Tuesday, August 10, 2010

Rutka's Notebook: A Voice from the Holocaust

Oh, good Lord. Well, Rutka, you've probably gone completely crazy. You are calling upon God as if He exists. The little faith I used to have has been completely shattered. If God existed, He would have certainly not permitted that human beings be thrown alive into furnaces, and the heads of little toddlers be smashed with butts of guns or be shoved into sacks and gassed to death...It sounds like a fairy tale. Those who haven't seen this would never believe it. But it's not a legend; it's the truth. Or the time when they beat an old man until he became unconscious, becaue he didn't cross the street properly...The end...When will it come?... (pp. 22-24)

These words were written on February 5, 1943 by 14 year old Rutka Laskier who has come to be known as the Polish Anne Frank. During the months when Rutka wrote her diary entries, she lived with her family members in the Bedzin ghetto in south-western Poland, near Krakow.

I learn something new with each book that I read on the Holocaust. I was amazed when I read the diary entry quoted above. This was 1943. Rutka was in a camp in Poland. They KNEW. They knew that humans were being systematically murdered. Rudolf Vrba* and Alfred Wetzler were the first Jewish prisoners to escape from Auschwitz on April 7, 1944. They told officials in the United States, Great Britain, and Rome the truth about the gas chambers and murders. How in the world did Rutka and her group of young people know with such conviction a year earlier? And, of course, the question then becomes - why go to their certain deaths? I know the answer, but it breaks my heart.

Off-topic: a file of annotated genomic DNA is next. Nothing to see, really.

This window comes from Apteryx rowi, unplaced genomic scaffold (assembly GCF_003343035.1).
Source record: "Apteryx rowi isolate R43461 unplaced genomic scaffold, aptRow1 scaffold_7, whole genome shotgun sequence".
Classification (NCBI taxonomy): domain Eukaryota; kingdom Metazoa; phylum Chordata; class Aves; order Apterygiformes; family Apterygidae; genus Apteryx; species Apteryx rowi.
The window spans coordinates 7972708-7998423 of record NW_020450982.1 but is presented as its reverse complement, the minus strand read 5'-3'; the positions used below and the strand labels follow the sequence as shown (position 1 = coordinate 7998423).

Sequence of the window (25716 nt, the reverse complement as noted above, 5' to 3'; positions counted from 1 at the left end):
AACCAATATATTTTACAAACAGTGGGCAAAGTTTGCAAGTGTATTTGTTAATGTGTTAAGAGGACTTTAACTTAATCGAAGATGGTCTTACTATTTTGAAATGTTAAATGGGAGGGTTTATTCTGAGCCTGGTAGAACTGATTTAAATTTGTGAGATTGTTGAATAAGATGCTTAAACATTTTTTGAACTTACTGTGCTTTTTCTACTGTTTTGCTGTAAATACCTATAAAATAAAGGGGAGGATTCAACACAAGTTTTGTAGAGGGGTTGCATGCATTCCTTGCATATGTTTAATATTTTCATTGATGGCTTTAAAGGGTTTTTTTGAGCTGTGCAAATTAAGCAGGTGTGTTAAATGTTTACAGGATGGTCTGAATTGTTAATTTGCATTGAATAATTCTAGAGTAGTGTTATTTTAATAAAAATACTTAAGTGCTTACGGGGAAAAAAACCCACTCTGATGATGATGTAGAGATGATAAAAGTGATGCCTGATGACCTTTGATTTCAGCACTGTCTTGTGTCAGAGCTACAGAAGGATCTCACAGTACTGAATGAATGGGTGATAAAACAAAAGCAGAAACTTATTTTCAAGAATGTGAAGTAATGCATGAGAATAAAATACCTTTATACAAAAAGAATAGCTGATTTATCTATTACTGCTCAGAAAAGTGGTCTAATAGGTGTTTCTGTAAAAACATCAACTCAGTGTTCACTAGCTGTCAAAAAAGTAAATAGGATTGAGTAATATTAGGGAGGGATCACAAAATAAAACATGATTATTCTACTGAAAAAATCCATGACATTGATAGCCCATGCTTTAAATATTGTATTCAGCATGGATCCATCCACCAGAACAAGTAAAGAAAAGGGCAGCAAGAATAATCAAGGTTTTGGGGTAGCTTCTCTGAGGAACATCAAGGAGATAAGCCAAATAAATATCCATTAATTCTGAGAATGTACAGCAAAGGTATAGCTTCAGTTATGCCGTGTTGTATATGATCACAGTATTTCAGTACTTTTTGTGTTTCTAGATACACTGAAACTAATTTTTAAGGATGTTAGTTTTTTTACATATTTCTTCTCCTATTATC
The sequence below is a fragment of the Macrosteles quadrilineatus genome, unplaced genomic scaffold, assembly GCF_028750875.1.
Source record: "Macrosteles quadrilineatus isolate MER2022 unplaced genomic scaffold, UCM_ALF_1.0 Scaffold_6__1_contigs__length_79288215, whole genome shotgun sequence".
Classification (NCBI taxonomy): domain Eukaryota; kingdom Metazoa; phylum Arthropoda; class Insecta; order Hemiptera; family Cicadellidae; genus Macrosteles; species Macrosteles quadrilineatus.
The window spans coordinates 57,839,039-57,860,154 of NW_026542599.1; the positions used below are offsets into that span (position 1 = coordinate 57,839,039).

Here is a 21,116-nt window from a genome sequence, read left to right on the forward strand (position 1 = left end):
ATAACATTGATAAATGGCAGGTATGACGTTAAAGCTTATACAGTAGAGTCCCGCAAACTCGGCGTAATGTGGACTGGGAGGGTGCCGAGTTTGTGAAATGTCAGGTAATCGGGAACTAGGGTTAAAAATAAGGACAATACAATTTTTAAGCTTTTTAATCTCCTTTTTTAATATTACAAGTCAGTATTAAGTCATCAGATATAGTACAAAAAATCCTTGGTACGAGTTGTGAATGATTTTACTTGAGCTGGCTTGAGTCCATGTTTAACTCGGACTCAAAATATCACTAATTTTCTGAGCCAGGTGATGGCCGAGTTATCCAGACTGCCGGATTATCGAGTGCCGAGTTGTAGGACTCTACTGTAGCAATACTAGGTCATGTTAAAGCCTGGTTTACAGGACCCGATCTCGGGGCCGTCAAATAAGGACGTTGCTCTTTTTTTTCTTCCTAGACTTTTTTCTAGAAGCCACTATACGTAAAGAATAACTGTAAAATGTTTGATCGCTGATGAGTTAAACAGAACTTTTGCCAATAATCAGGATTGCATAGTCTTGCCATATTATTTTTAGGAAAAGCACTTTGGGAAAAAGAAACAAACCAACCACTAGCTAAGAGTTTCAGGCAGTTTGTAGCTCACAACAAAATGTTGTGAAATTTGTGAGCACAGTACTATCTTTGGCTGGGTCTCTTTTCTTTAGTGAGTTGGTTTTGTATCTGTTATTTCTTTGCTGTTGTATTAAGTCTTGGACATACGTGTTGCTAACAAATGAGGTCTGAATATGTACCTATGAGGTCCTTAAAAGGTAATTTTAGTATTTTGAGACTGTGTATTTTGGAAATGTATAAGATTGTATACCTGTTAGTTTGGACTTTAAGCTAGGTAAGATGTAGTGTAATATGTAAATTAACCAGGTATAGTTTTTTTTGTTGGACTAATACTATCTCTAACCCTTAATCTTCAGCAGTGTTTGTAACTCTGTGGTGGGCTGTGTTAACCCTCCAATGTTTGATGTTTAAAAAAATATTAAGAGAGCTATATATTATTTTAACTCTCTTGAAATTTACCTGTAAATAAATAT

According to Rutka's friend, 20 year old Stanislawa Sapinska (in whose house Rutka and her parents lived - the Germans forced the Sapinskas to move out of the ghetto), Rutka was well informed of the course of the war and the status of the military forces, as well of the fate of the deported Jews (p. 2). Stanislawa also indicated that she believed Rutka had contact with the anti-German underground. During her time in the ghetto Rutka told Stanislawa that she felt she would not survive the war and that she would hide her diary under the staircase and hoped that Stanislawa would retrieve it after the war. The ghetto was liquidated in August 1943 (although it is believed that Rutka left in April 1943 and was sent to Auschwitz and murdered shortly thereafter) and Stanislawa kept her word to her friend. She kept the diary hidden for sixty years, taking it out to read on occassion. When she was eighty years old, she decided she should give the diary to the world and presented it to the Yad Vashem Holocaust Museum in Jerusalem. Here is a picture of Rutka's Christian friend on the day she presented the diary to the world:

*(If you would like to read about Vrba and Wetzler's experience, read I Cannot Forgive by Vrba. It is excellent.)

To read the article which went along with the photo, click here. There is also an insightful 2007 interview on NPR. The article includes some excerpts from the diary.

TITLE: Rutka's Notebook: A Voice from the Holocaust
AUTHOR: Rutka Laskier (1929-1943) and Daniella Zaidman-Mauer (editor)
TYPE: Holocaust diary and commentary
RECOMMEND: This book is an excellent resource. In addition to the diary, the reader is provided with considerable discussion on the significance of this young girl's written words. A nice bibliography is also included.

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